Vol 21 No 4 (02-2012)
CLP Power Hong Kong Limited installs an offshore data mast


Background

As Hong Kong depends on imported natural gas and coal to generate electricity, CLP Power Hong Kong Limited (CLP) plans to promote sustainable development and the use of renewable energy in Hong Kong. Since 2006, CLP has been studying the feasibility of building an offshore wind farm in the southeastern waters of Hong Kong to generate electricity from wind power. CLP will first spend a year for data collection and evaluation, to assess the cost and efficiency of the wind farm by building a data mast in 2012 with a cost of HK$70 million. Environmental data such as wind speed, wave, temperature, humidity and air pressure will be collected.

CLP selected southeastern waters of Hong Kong as the location of the offshore wind farm. The area of the proposed site is approximately 16km2 which is located 9km east of Clearwater Bay Peninsula. In the project, up to 67 wind turbines of 3MW or 40 turbines of 5MW will generate electricity for over 80,000 households every year. Electricity generated in the turbines will be transmitted to offshore transformer platform through 33kV cables and to the land through 132kV cables.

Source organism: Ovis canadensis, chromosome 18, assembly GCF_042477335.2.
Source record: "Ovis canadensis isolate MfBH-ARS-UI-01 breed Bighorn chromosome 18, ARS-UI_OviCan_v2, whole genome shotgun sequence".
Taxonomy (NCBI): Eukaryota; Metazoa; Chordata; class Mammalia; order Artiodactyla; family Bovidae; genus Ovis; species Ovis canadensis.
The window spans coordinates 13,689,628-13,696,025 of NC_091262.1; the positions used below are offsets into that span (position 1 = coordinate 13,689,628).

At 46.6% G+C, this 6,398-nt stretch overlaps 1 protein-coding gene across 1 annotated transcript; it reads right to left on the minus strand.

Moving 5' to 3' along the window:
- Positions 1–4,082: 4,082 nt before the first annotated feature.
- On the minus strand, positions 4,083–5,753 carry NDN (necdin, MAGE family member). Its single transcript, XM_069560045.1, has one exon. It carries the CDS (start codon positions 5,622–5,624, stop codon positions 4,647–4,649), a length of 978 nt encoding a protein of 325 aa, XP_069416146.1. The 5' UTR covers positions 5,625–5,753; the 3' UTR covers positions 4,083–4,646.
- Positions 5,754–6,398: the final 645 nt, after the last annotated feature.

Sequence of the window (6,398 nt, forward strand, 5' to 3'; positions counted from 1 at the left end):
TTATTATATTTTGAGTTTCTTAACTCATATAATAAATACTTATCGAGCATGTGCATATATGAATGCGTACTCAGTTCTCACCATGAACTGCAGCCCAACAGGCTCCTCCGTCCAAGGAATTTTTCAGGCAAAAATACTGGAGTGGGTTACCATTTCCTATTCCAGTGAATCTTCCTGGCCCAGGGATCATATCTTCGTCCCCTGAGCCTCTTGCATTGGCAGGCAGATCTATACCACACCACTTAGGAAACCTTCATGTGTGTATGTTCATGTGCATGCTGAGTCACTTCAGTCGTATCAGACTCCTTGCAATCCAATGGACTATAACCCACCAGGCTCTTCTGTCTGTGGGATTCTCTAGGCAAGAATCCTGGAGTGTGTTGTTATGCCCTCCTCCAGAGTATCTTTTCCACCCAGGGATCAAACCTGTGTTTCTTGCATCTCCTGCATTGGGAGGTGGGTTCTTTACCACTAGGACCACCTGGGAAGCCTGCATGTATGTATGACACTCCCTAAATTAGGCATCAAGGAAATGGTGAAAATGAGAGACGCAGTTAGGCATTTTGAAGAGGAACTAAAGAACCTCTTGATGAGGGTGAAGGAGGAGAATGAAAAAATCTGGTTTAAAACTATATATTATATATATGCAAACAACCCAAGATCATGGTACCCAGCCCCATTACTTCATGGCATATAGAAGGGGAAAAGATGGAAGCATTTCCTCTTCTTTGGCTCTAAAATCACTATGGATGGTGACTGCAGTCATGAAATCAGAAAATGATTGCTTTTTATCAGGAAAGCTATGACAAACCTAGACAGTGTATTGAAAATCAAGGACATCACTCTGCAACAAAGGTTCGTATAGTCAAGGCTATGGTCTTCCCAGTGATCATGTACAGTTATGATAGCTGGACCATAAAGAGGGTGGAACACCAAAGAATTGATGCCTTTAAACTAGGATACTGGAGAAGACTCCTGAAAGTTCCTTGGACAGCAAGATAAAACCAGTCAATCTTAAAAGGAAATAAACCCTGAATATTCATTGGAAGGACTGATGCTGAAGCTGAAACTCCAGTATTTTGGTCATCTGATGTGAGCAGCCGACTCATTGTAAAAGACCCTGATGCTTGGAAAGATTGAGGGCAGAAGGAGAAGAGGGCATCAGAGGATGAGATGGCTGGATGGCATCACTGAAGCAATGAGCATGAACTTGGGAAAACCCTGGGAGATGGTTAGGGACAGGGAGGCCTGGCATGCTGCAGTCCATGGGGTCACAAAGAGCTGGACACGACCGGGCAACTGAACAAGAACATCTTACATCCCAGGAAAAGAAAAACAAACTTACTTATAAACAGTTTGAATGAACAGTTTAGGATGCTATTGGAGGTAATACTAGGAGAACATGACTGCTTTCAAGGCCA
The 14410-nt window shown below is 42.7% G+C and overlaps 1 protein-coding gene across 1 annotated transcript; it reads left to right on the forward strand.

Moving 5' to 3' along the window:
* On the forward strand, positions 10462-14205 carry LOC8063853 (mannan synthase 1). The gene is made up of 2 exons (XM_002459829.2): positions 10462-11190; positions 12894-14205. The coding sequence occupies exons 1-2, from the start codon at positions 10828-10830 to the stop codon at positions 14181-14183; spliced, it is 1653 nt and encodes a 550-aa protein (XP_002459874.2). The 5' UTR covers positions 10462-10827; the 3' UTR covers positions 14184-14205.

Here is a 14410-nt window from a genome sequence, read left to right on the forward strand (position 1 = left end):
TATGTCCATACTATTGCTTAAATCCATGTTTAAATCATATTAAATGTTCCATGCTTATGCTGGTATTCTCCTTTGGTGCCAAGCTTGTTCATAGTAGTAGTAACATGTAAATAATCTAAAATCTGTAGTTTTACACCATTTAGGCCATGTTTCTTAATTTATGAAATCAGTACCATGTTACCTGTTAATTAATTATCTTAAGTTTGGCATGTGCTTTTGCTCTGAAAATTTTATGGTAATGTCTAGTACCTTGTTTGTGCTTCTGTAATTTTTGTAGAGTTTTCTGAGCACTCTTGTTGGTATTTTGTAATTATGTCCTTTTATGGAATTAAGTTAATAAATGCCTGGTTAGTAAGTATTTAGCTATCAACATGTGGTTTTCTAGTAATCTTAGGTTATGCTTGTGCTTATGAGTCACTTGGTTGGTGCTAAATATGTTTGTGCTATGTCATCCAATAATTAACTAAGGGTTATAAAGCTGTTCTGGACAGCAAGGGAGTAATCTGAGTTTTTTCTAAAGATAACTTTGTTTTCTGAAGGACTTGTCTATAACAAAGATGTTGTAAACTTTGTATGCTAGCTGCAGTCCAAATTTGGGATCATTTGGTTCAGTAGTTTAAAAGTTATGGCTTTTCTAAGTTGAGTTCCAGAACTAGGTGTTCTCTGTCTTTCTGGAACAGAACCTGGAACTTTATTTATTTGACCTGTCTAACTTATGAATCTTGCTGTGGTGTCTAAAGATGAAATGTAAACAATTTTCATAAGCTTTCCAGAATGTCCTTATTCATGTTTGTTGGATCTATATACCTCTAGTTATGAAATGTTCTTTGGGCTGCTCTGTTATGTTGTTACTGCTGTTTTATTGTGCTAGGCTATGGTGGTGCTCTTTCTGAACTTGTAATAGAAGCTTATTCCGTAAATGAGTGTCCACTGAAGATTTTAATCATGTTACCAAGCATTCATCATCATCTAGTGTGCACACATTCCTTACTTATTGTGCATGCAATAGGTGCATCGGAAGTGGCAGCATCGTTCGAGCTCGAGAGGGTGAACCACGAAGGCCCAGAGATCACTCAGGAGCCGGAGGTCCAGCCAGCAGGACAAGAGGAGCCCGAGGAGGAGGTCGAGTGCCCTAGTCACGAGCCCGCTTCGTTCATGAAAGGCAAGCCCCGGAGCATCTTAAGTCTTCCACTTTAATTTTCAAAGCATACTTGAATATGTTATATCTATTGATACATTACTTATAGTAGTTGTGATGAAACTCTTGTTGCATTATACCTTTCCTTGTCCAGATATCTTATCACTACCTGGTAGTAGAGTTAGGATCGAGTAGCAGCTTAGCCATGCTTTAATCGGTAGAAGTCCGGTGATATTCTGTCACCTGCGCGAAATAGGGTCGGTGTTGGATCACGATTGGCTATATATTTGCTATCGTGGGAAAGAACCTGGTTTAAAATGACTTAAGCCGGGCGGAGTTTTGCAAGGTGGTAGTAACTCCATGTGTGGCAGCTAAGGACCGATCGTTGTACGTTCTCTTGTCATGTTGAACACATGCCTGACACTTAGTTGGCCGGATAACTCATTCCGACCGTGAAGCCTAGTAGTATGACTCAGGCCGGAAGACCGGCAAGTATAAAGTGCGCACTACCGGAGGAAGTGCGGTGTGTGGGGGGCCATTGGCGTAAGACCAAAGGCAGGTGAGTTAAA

Due to the lack of experience in constructing a large-scale offshore wind farm in Hong Kong, CLP will install an offshore data mast to collect sufficient data of the site for 1 year before finalizing design of the wind farm such as distribution, height and number of turbines. Installation of the data mast will be executed in mid-2012 when the sea conditions are relatively stable.